Monday, March 22, 2010

Kentridge Mania Running Wild

Years ago, at The Ink Tank, we produced two segments for a USA Networks pilot called Kid Show.  That pilot didn't get picked up but eventually it transformed in MTV2's Wonder Showzen (which we had nothing to do with).  In the pilot, a sock puppet went around terrorizing doormen and people on the street -this was shot just before Robert Smigel's "Triumph the Insult Dog" hit big.

For all the foul language and viscous haranguing the puppet produced, no one would ever address the person operating it people always talked to the puppet.

At some point viewers forget that Bugs Bunny is a bunch of drawings, we even forget that he's a rabbit.  We're looking at an actor, a man on the run, someone we know.

arts [greater than] World Financial Center: they said themselves

In keeping with New York City's unofficial "Year of William Kentridge" several of his works play with live accompaniment at The World Financial Center.  One performance last night, one tonight.

Quickly the audience forgets that we're looking at animation (the high-fallutin' kin to cartoons), we are looking at art just the same as a  Chelsea gallery or Fifth Avenue museum.

Tribeca crowd, decent turnout despite the horrible service at Starbucks

The film setting puts Kentridge's work in a different light.  In a gallery, they run on loops.  The visitor enters in the middle, sits with the piece for a while then moves on.  Even if one sits with a piece for a full cycle,  the understanding and the relationship to the work is held in this context.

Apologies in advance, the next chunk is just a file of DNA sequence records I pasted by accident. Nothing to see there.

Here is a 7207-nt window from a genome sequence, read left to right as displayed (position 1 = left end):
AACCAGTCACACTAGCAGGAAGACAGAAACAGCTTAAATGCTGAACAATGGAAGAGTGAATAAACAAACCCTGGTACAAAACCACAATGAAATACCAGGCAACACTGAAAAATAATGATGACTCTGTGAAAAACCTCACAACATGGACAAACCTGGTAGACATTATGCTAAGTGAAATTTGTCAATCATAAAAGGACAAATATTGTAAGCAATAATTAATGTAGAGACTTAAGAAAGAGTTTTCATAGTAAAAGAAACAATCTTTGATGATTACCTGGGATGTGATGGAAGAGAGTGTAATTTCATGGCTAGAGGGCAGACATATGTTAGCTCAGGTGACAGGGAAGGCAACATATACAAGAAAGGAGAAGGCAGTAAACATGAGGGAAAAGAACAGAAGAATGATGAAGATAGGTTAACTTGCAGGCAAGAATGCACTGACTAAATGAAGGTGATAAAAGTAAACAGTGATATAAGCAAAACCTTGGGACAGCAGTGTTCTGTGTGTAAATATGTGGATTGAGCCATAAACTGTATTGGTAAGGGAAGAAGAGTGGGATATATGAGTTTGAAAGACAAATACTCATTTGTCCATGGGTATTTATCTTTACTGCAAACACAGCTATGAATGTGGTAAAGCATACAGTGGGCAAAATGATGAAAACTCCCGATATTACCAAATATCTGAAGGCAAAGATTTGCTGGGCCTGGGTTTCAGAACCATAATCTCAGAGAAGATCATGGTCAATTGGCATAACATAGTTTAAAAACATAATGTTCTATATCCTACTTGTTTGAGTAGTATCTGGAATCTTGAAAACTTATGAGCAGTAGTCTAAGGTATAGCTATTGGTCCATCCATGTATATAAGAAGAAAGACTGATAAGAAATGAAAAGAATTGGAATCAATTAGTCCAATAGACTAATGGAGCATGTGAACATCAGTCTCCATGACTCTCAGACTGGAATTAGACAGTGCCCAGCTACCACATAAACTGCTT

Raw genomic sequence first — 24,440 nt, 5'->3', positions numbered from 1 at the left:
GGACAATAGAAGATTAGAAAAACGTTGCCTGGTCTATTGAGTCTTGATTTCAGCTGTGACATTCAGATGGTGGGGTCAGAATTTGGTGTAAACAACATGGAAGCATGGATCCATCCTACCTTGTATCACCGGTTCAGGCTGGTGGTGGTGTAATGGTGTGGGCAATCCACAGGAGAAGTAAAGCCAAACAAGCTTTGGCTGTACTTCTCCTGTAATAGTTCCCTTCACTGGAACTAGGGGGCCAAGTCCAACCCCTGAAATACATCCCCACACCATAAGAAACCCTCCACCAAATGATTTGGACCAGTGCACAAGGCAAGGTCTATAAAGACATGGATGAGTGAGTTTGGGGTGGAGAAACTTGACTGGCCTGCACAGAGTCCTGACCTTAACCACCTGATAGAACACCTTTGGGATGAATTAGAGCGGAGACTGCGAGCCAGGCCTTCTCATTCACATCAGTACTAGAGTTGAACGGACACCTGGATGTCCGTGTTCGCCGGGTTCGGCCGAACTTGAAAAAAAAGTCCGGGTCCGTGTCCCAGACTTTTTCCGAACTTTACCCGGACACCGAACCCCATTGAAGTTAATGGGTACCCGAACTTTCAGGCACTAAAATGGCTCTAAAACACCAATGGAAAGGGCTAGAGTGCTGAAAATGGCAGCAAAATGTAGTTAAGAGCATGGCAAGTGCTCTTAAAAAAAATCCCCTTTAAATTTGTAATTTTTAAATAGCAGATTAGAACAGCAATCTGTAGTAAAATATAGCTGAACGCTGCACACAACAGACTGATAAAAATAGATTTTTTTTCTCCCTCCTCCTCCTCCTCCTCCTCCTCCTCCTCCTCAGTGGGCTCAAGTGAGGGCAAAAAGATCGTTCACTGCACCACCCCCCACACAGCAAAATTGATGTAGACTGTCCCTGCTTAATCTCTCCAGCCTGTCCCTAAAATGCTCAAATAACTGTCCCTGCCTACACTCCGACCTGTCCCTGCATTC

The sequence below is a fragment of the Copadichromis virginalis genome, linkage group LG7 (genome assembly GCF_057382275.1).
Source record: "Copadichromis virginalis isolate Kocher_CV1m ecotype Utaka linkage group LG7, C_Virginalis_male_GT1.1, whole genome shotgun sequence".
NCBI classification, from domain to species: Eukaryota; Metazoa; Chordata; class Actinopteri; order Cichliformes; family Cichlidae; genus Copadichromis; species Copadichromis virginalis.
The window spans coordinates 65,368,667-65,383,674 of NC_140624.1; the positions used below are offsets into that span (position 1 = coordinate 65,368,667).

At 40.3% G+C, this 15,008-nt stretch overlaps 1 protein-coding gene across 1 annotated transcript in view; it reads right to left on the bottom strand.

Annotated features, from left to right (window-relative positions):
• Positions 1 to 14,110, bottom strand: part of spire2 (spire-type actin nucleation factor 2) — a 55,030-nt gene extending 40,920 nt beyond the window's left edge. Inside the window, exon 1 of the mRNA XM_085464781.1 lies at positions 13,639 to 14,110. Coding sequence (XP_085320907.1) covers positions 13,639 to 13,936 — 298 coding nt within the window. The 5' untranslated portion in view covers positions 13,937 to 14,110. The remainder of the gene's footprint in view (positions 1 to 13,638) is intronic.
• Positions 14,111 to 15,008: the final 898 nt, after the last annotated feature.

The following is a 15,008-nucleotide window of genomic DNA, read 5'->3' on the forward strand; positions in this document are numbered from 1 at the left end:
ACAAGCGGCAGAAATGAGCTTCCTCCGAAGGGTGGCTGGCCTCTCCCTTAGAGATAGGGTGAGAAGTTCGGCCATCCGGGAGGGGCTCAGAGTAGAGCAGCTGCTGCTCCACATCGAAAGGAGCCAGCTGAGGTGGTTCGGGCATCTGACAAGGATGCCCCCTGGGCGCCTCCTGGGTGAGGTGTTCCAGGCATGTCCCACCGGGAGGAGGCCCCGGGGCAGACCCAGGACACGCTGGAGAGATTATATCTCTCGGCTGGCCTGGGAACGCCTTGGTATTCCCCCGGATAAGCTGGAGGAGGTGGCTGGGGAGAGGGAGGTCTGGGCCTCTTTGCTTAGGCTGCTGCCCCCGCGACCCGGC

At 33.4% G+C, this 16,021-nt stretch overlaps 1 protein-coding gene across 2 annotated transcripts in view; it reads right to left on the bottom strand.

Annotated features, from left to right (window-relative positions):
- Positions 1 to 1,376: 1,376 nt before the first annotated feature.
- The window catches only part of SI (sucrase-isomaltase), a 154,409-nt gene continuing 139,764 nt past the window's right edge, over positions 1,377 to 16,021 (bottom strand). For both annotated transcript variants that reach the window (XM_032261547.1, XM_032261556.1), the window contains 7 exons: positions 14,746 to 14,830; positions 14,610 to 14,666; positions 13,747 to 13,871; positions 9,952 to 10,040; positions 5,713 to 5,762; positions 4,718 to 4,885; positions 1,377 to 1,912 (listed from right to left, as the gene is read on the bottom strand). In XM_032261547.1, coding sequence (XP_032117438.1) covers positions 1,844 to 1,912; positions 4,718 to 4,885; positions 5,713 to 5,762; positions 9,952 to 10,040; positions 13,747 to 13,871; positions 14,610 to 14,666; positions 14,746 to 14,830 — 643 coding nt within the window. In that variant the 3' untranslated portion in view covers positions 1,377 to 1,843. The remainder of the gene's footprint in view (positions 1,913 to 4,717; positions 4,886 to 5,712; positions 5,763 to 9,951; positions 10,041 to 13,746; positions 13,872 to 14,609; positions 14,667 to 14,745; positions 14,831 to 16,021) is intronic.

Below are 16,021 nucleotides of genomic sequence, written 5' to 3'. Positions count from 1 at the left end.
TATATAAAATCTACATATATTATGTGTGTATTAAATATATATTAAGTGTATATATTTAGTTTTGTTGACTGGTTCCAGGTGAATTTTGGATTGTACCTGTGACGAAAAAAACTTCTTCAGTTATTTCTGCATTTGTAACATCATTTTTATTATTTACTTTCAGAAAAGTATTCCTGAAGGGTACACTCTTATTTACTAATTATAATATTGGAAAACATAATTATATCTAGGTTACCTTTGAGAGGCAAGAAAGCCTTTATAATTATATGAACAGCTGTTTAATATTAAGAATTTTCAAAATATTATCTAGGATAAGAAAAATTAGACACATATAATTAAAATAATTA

From a Felix and Soho film, an image beautiful and profound

The Felix and Soho films, in particular, take on new appeal.  In addition, the music (composed by Phillip Miller, performed by Ensemble Pi) is terrific -especially the three or four vocal pieces.


All the greats have a little Steinberg in them

The screening runs about 70 minutes and starts at 8 PM tonight.

3 comments:

Michael Sporn said...

I can remember an ASIFA program in which Jim Henson came with Kermit. Henson talked and answered questions through Kermit. You looked at the puppet when he spoke even though it was obviously just a puppet at the end of Henson's arm, and there was no attempt at hiding the Henson mouth movement.

It was extraordinary.

Liesje said...

I remember the moment I realized the magic a good puppeteer wields. I was in Elementary School, sitting down for a puppet show about fire safety. I remember thinking, "Wait a second. You can see the puppeteers! This show's gonna suck!" The minute it started I completely forgot about the man at the other end of the arm.

Michael, I am supremely jealous... you could say green with envy.

Richard, I owe you an iced coffee.

電影 said...
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